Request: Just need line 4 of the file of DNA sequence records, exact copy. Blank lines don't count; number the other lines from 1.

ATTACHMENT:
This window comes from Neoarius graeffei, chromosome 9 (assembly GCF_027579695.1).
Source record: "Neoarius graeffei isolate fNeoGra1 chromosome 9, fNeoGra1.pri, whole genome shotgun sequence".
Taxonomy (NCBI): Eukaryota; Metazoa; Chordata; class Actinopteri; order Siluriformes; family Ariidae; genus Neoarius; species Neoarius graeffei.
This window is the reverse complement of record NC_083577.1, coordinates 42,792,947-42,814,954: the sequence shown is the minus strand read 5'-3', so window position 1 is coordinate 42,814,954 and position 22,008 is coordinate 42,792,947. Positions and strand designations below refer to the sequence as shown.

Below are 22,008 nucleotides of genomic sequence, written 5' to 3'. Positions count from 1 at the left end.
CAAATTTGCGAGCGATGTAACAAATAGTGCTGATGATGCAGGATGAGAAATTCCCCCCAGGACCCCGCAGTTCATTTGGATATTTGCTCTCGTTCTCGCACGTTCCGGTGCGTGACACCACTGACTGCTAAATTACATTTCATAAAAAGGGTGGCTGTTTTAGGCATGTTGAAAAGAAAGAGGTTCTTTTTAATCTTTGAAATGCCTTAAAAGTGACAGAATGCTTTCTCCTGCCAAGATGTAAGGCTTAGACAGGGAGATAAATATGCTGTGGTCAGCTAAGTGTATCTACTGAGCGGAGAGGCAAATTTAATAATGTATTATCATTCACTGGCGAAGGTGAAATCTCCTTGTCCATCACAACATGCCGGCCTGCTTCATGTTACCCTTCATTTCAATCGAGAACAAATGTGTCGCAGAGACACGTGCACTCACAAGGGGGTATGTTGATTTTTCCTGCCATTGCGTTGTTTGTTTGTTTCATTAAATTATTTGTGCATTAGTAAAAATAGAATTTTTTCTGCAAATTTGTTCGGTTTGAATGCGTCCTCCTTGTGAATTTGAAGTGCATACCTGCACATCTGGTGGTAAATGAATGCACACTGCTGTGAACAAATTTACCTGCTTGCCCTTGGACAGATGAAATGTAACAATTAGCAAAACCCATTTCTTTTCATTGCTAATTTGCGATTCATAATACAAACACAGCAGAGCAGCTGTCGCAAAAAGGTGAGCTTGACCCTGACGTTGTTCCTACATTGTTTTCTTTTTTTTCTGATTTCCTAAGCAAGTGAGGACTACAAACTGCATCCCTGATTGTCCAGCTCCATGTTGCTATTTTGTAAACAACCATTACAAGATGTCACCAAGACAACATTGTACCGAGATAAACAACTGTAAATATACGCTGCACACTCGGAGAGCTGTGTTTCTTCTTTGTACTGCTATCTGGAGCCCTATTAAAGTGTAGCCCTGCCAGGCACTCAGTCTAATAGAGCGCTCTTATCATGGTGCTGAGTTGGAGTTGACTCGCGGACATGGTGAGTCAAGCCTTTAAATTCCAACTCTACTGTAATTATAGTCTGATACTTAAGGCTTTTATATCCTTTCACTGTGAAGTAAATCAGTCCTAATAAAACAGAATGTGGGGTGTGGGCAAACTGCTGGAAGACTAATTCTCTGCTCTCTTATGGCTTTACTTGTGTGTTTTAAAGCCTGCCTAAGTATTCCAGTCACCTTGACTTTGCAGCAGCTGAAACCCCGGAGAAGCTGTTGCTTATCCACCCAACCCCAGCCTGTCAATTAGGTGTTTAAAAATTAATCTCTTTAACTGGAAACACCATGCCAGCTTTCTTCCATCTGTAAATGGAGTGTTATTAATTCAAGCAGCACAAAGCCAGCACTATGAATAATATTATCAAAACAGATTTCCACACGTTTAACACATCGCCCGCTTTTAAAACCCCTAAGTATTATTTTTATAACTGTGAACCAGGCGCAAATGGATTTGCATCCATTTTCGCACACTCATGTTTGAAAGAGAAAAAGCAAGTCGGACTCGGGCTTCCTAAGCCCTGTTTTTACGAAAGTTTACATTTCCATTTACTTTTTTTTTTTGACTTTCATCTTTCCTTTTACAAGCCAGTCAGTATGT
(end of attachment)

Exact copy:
This window is the reverse complement of record NC_083577.1, coordinates 42,792,947-42,814,954: the sequence shown is the minus strand read 5'-3', so window position 1 is coordinate 42,814,954 and position 22,008 is coordinate 42,792,947. Positions and strand designations below refer to the sequence as shown.